2. Adorning the Dark: Thoughts on Community, Calling, and the Mystery of Making (2019) by Andrew Peterson. I read Adorning the Dark in January and knew that it was going to be a good book year. It is no surprise to anyone who knows me that Andrew Peterson is my favorite singer. He also wrote one of my favorite book series, the four volume Wingfeather Saga. Over the years, I have appreciated his thoughts on beauty and the creative process, so I welcomed having his thoughts condensed in book form. Like Art + Faith, Peterson’s book stirs my love for wholeness and beauty.

1. An Interrupted Life: The Diaries, 1941-1943; and Letters from Westerbork (1981) by Etty Hillesum. As soon as I began reading this book, I knew it would be on my “must read” list, not to mention my 2020 Top 10. I first heard about Etty Hillesum from the writings of Chuck DeGroat, the author of Wholeheartedness, which is another favorite book of mine. Etty Hillesum was a Dutch Jewish woman living in the Netherlands at the beginning of World War II. She kept a series of self-reflective journals from 1941 until 1943, when she was sent to Auschwitz. She demonstrates an uncommon spiritual depth, no doubt sharpened by her experiences.

Notes from the Upper Room

I am very happy to announce that my most recent book, Notes from the Upper Room: Lessons in Loving Like Jesus, is available through Amazon in either paperback or e-book.

From the Back Cover:
John 13 to 17, often referred to as the “Upper Room Discourse,” provides John’s narrative of the disciples’ last meal with Jesus. There is no place in the Bible where a single conversation is so carefully recounted, making up nearly one-fifth of John’s Gospel. In Notes from the Upper Room: Lesson in Loving Like Jesus, you are invited to listen in on their conversation, and learn what it means to love like Jesus. From the very first verse of John 13 and the very last verse of John 17, love was the recurrent them. Jesus showed love for his disciples by washing their feet. He taught them about what real love looked like and how he wanted them to put love into practice. In his longest recorded prayer, John 17, he prayed that they would love one another in the same way that the he and the Father loved one another. We were created for relationship, with God and one another. In Notes from the Upper Room, you will learn about loving and relating in the manner of Jesus. Climb the steps, take a look around, and have a seat.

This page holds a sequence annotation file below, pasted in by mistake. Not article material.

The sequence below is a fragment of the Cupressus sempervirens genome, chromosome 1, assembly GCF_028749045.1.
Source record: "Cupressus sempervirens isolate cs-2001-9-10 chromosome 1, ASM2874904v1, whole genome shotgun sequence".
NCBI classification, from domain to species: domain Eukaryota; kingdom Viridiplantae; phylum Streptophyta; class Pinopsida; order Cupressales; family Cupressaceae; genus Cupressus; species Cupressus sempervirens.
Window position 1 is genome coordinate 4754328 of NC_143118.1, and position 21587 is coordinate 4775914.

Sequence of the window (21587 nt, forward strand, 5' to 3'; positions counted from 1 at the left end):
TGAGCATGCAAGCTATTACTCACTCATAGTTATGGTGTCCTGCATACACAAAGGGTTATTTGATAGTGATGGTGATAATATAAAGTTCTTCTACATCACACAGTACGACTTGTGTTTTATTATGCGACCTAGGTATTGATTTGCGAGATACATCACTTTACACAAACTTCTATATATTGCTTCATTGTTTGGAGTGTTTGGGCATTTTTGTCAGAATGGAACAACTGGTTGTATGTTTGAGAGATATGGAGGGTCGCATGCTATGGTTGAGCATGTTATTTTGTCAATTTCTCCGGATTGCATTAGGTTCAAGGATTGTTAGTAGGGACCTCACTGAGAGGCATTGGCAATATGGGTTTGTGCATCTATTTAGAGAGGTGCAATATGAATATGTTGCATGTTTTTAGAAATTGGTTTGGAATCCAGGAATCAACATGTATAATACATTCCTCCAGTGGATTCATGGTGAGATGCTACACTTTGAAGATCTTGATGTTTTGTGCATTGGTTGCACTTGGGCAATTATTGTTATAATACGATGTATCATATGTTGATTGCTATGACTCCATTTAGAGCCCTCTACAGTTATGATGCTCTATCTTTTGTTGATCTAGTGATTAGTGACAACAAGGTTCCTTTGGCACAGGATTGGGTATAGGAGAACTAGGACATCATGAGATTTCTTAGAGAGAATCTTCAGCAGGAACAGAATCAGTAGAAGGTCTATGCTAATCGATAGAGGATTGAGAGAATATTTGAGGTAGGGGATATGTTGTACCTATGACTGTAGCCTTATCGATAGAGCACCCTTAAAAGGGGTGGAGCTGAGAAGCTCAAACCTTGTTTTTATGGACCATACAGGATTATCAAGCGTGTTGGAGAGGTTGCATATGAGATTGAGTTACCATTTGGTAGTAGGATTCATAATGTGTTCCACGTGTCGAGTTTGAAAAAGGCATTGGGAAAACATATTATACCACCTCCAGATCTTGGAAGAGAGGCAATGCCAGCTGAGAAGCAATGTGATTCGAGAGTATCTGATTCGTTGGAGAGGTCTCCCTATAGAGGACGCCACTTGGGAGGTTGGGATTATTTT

“Jason’s gracious and wise perspective on the Upper Room discourse strikes at the heart of the Gospel, with a hard-to-find balance of depth and accessibility. He applies the love of Jesus to the tensions of our brokenness with great care and empathy. This is an extremely encouraging and uplifting book, and one that I highly recommend you read.”-Chris Wheeler, author of Solace

“If you’re hungry for a biblically centered understanding of both the difficulties and the possibilities of actually putting the love of Jesus on display by how you relate to your spouse, children, friends, and co-workers, Notes from the Upper Room sets the table with a tasty meal. In a strong, clear, and gentle voice, Jason speaks to the crucial value of Trinitarian theology for living the relationally loving life we were designed and equipped to live. This a book well worth reading.”—Larry Crabb, Psychologist and author of When God’s Ways Make No Sense

Here are several ways you could support this project:
1) Please consider purchasing a copy either through Amazon or directly from me and reading it. Books also make great gifts.
2) If you found the book beneficial, would you consider leaving a review on Amazon and, if you use it, Goodreads? Reviews are very helpful to authors.
3) Consider following my blog through WordPress or subscribing by email.
4) If you email me at jasonkanz (at) yahoo (dot) com, I will send you a free PDF of 129 devotionals I wrote based upon John 13 to 17 as well. If the Lessons in Loving Like Jesus is a finely cooked steak, the devotionals are steak bites–the same meat, prepared differently. The devotionals will also be available in a paperback version through Amazon.
5) Stay in touch. Let me know what stirs for you as you read the book.

Go out and love like Jesus.

Living in the Larger Story

This book, Living in the Larger Story: The Christian Psychology of Larry Crabb, has been a long time in coming. In 2015, Eric Johnson passed along a few pages that Bryan Maier had written about Larry Crabb for the Christian Psychology journal, Edification and with Bryan’s blessing, asked me to revise and extend it for a possible journal article.

I dug into Larry’s writings—at the time, 24 books—trying to identify the themes and development of his thinking as a Christian psychologist over a career spanning over 40 years. Larry graciously offered me a lot of background and information as well. Eventually, I finished the article and asked authors from multiple fields to respond to what Bryan and I had written. Nearly everyone I asked agreed to contribute, grateful for Larry’s influence in their lives. After compiling the responses, Larry wrote a final piece, integrating the responses with his own reflections on his career.